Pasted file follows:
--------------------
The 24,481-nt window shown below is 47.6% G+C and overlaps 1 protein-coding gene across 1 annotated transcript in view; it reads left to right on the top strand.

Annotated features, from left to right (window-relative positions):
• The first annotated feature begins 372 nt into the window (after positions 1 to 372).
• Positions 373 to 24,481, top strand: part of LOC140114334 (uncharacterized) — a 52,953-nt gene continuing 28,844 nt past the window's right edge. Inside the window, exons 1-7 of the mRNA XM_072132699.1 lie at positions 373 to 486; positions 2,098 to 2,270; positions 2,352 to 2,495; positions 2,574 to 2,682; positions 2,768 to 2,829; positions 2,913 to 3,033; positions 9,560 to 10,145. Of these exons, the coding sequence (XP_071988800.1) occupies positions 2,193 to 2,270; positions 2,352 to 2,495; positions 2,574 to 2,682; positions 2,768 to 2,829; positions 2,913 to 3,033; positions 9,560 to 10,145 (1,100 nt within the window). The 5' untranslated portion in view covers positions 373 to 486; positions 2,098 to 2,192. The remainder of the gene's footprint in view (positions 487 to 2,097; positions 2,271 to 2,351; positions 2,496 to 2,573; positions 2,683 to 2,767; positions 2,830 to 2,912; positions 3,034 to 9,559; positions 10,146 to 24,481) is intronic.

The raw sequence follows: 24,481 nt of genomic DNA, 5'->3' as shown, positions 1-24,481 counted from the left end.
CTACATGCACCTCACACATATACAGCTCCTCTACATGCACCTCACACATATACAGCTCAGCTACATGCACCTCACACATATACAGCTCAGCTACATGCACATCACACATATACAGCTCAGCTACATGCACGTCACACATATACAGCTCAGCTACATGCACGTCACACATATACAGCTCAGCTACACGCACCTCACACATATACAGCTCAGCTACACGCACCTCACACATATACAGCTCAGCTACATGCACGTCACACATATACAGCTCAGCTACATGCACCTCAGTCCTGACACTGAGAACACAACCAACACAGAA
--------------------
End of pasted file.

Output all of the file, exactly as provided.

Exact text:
The 24,481-nt window shown below is 47.6% G+C and overlaps 1 protein-coding gene across 1 annotated transcript in view; it reads left to right on the top strand.

Annotated features, from left to right (window-relative positions):
• The first annotated feature begins 372 nt into the window (after positions 1 to 372).
• Positions 373 to 24,481, top strand: part of LOC140114334 (uncharacterized) — a 52,953-nt gene continuing 28,844 nt past the window's right edge. Inside the window, exons 1-7 of the mRNA XM_072132699.1 lie at positions 373 to 486; positions 2,098 to 2,270; positions 2,352 to 2,495; positions 2,574 to 2,682; positions 2,768 to 2,829; positions 2,913 to 3,033; positions 9,560 to 10,145. Of these exons, the coding sequence (XP_071988800.1) occupies positions 2,193 to 2,270; positions 2,352 to 2,495; positions 2,574 to 2,682; positions 2,768 to 2,829; positions 2,913 to 3,033; positions 9,560 to 10,145 (1,100 nt within the window). The 5' untranslated portion in view covers positions 373 to 486; positions 2,098 to 2,192. The remainder of the gene's footprint in view (positions 487 to 2,097; positions 2,271 to 2,351; positions 2,496 to 2,573; positions 2,683 to 2,767; positions 2,830 to 2,912; positions 3,034 to 9,559; positions 10,146 to 24,481) is intronic.

The raw sequence follows: 24,481 nt of genomic DNA, 5'->3' as shown, positions 1-24,481 counted from the left end.
CTACATGCACCTCACACATATACAGCTCCTCTACATGCACCTCACACATATACAGCTCAGCTACATGCACCTCACACATATACAGCTCAGCTACATGCACATCACACATATACAGCTCAGCTACATGCACGTCACACATATACAGCTCAGCTACATGCACGTCACACATATACAGCTCAGCTACACGCACCTCACACATATACAGCTCAGCTACACGCACCTCACACATATACAGCTCAGCTACATGCACGTCACACATATACAGCTCAGCTACATGCACCTCAGTCCTGACACTGAGAACACAACCAACACAGAA